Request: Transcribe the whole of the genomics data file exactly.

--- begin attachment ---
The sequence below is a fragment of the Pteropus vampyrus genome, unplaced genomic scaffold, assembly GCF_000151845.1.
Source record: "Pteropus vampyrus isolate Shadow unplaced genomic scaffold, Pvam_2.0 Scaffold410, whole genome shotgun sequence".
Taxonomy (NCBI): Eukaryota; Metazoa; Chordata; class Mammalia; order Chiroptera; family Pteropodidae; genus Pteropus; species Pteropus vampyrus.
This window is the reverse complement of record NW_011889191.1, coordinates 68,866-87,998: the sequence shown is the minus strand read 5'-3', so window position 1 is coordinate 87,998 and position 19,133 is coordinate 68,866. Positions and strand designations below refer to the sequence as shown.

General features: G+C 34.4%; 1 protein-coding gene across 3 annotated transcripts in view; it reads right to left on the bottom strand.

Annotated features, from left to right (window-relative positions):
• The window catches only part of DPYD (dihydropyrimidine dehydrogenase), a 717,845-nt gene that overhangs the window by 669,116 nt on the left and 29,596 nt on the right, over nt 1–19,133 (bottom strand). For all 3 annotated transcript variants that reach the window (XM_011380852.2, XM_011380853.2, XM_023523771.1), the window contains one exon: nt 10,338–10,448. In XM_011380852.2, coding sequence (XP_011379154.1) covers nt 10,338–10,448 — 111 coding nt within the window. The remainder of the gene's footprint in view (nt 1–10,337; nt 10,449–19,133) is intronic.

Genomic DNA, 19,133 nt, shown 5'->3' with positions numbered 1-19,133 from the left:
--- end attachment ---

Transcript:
The sequence below is a fragment of the Pteropus vampyrus genome, unplaced genomic scaffold, assembly GCF_000151845.1.
Source record: "Pteropus vampyrus isolate Shadow unplaced genomic scaffold, Pvam_2.0 Scaffold410, whole genome shotgun sequence".
Taxonomy (NCBI): Eukaryota; Metazoa; Chordata; class Mammalia; order Chiroptera; family Pteropodidae; genus Pteropus; species Pteropus vampyrus.
This window is the reverse complement of record NW_011889191.1, coordinates 68,866-87,998: the sequence shown is the minus strand read 5'-3', so window position 1 is coordinate 87,998 and position 19,133 is coordinate 68,866. Positions and strand designations below refer to the sequence as shown.

General features: G+C 34.4%; 1 protein-coding gene across 3 annotated transcripts in view; it reads right to left on the bottom strand.

Annotated features, from left to right (window-relative positions):
• The window catches only part of DPYD (dihydropyrimidine dehydrogenase), a 717,845-nt gene that overhangs the window by 669,116 nt on the left and 29,596 nt on the right, over nt 1–19,133 (bottom strand). For all 3 annotated transcript variants that reach the window (XM_011380852.2, XM_011380853.2, XM_023523771.1), the window contains one exon: nt 10,338–10,448. In XM_011380852.2, coding sequence (XP_011379154.1) covers nt 10,338–10,448 — 111 coding nt within the window. The remainder of the gene's footprint in view (nt 1–10,337; nt 10,449–19,133) is intronic.

Genomic DNA, 19,133 nt, shown 5'->3' with positions numbered 1-19,133 from the left: